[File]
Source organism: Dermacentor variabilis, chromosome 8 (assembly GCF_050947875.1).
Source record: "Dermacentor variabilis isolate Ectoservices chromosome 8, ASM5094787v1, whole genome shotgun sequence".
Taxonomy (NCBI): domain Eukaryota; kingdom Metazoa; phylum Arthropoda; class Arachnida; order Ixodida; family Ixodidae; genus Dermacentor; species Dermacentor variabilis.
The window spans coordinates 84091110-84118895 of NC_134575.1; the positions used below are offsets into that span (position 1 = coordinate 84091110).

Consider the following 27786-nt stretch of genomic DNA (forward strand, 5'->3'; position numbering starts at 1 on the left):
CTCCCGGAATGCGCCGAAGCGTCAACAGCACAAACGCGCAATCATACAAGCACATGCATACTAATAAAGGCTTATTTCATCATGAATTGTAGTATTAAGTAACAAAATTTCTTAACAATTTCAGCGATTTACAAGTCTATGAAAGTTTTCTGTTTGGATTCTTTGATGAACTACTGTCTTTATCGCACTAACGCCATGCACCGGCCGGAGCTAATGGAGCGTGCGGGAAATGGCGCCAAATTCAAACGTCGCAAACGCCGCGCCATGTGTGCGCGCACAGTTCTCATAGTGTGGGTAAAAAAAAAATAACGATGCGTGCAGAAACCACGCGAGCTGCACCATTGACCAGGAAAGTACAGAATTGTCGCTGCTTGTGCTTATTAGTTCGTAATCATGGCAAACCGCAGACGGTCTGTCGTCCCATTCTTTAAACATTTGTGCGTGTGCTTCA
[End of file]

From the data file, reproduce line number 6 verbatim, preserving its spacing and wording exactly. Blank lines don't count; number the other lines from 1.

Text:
CTCCCGGAATGCGCCGAAGCGTCAACAGCACAAACGCGCAATCATACAAGCACATGCATACTAATAAAGGCTTATTTCATCATGAATTGTAGTATTAAGTAACAAAATTTCTTAACAATTTCAGCGATTTACAAGTCTATGAAAGTTTTCTGTTTGGATTCTTTGATGAACTACTGTCTTTATCGCACTAACGCCATGCACCGGCCGGAGCTAATGGAGCGTGCGGGAAATGGCGCCAAATTCAAACGTCGCAAACGCCGCGCCATGTGTGCGCGCACAGTTCTCATAGTGTGGGTAAAAAAAAAATAACGATGCGTGCAGAAACCACGCGAGCTGCACCATTGACCAGGAAAGTACAGAATTGTCGCTGCTTGTGCTTATTAGTTCGTAATCATGGCAAACCGCAGACGGTCTGTCGTCCCATTCTTTAAACATTTGTGCGTGTGCTTCA